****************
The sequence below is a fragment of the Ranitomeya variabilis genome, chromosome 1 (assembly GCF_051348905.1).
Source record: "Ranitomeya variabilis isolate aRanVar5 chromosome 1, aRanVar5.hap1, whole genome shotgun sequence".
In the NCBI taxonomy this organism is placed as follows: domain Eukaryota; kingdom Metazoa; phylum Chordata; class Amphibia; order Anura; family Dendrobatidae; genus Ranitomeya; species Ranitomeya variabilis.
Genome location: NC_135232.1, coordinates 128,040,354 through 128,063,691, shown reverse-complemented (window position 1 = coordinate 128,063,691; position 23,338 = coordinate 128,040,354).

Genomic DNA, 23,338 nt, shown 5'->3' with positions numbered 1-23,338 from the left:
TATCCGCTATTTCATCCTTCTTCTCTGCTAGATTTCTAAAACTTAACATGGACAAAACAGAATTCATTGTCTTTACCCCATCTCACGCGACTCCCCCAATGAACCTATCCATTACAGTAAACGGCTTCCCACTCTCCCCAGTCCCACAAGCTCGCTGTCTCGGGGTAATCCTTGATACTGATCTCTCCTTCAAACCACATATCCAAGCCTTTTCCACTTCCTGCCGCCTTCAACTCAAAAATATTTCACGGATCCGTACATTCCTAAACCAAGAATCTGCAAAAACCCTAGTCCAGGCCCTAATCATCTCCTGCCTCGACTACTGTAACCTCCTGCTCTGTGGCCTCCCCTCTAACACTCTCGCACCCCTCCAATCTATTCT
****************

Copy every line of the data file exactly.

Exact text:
The sequence below is a fragment of the Ranitomeya variabilis genome, chromosome 1 (assembly GCF_051348905.1).
Source record: "Ranitomeya variabilis isolate aRanVar5 chromosome 1, aRanVar5.hap1, whole genome shotgun sequence".
In the NCBI taxonomy this organism is placed as follows: domain Eukaryota; kingdom Metazoa; phylum Chordata; class Amphibia; order Anura; family Dendrobatidae; genus Ranitomeya; species Ranitomeya variabilis.
Genome location: NC_135232.1, coordinates 128,040,354 through 128,063,691, shown reverse-complemented (window position 1 = coordinate 128,063,691; position 23,338 = coordinate 128,040,354).

Genomic DNA, 23,338 nt, shown 5'->3' with positions numbered 1-23,338 from the left:
TATCCGCTATTTCATCCTTCTTCTCTGCTAGATTTCTAAAACTTAACATGGACAAAACAGAATTCATTGTCTTTACCCCATCTCACGCGACTCCCCCAATGAACCTATCCATTACAGTAAACGGCTTCCCACTCTCCCCAGTCCCACAAGCTCGCTGTCTCGGGGTAATCCTTGATACTGATCTCTCCTTCAAACCACATATCCAAGCCTTTTCCACTTCCTGCCGCCTTCAACTCAAAAATATTTCACGGATCCGTACATTCCTAAACCAAGAATCTGCAAAAACCCTAGTCCAGGCCCTAATCATCTCCTGCCTCGACTACTGTAACCTCCTGCTCTGTGGCCTCCCCTCTAACACTCTCGCACCCCTCCAATCTATTCT